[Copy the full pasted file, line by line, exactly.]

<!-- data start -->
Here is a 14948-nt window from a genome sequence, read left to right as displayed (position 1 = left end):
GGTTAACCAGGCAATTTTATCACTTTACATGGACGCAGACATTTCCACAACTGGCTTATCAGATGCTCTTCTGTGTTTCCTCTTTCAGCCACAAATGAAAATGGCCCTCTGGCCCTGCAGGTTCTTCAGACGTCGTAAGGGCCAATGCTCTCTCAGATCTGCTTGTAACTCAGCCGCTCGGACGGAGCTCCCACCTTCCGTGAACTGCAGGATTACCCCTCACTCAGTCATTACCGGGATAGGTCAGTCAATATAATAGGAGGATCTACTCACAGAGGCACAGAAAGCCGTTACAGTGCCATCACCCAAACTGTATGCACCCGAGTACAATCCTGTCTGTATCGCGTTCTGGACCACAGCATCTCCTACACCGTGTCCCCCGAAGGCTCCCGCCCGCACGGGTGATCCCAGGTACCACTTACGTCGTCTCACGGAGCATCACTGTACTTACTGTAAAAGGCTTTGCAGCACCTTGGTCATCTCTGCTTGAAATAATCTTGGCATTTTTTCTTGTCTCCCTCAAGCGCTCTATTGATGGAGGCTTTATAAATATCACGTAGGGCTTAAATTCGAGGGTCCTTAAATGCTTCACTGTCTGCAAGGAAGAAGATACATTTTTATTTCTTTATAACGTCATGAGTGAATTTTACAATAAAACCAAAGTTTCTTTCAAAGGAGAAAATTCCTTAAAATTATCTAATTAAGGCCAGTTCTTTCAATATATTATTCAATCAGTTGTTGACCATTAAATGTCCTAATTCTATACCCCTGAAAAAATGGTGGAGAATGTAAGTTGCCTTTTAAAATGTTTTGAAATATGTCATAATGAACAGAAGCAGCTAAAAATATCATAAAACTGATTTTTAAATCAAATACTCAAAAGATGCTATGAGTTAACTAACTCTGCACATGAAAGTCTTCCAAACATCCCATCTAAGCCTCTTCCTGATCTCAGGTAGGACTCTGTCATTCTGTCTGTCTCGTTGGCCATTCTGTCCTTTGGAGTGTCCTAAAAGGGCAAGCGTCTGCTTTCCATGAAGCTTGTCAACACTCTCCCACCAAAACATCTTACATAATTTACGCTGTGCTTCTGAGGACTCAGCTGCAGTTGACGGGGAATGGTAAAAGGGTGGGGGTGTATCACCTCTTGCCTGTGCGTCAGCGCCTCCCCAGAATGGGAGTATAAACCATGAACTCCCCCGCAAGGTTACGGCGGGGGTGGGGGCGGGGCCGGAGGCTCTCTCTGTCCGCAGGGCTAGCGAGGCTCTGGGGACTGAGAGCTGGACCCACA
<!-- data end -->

Here is a 14948-nt window from a genome sequence, read left to right as displayed (position 1 = left end):
GGTTAACCAGGCAATTTTATCACTTTACATGGACGCAGACATTTCCACAACTGGCTTATCAGATGCTCTTCTGTGTTTCCTCTTTCAGCCACAAATGAAAATGGCCCTCTGGCCCTGCAGGTTCTTCAGACGTCGTAAGGGCCAATGCTCTCTCAGATCTGCTTGTAACTCAGCCGCTCGGACGGAGCTCCCACCTTCCGTGAACTGCAGGATTACCCCTCACTCAGTCATTACCGGGATAGGTCAGTCAATATAATAGGAGGATCTACTCACAGAGGCACAGAAAGCCGTTACAGTGCCATCACCCAAACTGTATGCACCCGAGTACAATCCTGTCTGTATCGCGTTCTGGACCACAGCATCTCCTACACCGTGTCCCCCGAAGGCTCCCGCCCGCACGGGTGATCCCAGGTACCACTTACGTCGTCTCACGGAGCATCACTGTACTTACTGTAAAAGGCTTTGCAGCACCTTGGTCATCTCTGCTTGAAATAATCTTGGCATTTTTTCTTGTCTCCCTCAAGCGCTCTATTGATGGAGGCTTTATAAATATCACGTAGGGCTTAAATTCGAGGGTCCTTAAATGCTTCACTGTCTGCAAGGAAGAAGATACATTTTTATTTCTTTATAACGTCATGAGTGAATTTTACAATAAAACCAAAGTTTCTTTCAAAGGAGAAAATTCCTTAAAATTATCTAATTAAGGCCAGTTCTTTCAATATATTATTCAATCAGTTGTTGACCATTAAATGTCCTAATTCTATACCCCTGAAAAAATGGTGGAGAATGTAAGTTGCCTTTTAAAATGTTTTGAAATATGTCATAATGAACAGAAGCAGCTAAAAATATCATAAAACTGATTTTTAAATCAAATACTCAAAAGATGCTATGAGTTAACTAACTCTGCACATGAAAGTCTTCCAAACATCCCATCTAAGCCTCTTCCTGATCTCAGGTAGGACTCTGTCATTCTGTCTGTCTCGTTGGCCATTCTGTCCTTTGGAGTGTCCTAAAAGGGCAAGCGTCTGCTTTCCATGAAGCTTGTCAACACTCTCCCACCAAAACATCTTACATAATTTACGCTGTGCTTCTGAGGACTCAGCTGCAGTTGACGGGGAATGGTAAAAGGGTGGGGGTGTATCACCTCTTGCCTGTGCGTCAGCGCCTCCCCAGAATGGGAGTATAAACCATGAACTCCCCCGCAAGGTTACGGCGGGGGTGGGGGCGGGGCCGGAGGCTCTCTCTGTCCGCAGGGCTAGCGAGGCTCTGGGGACTGAGAGCTGGACCCACA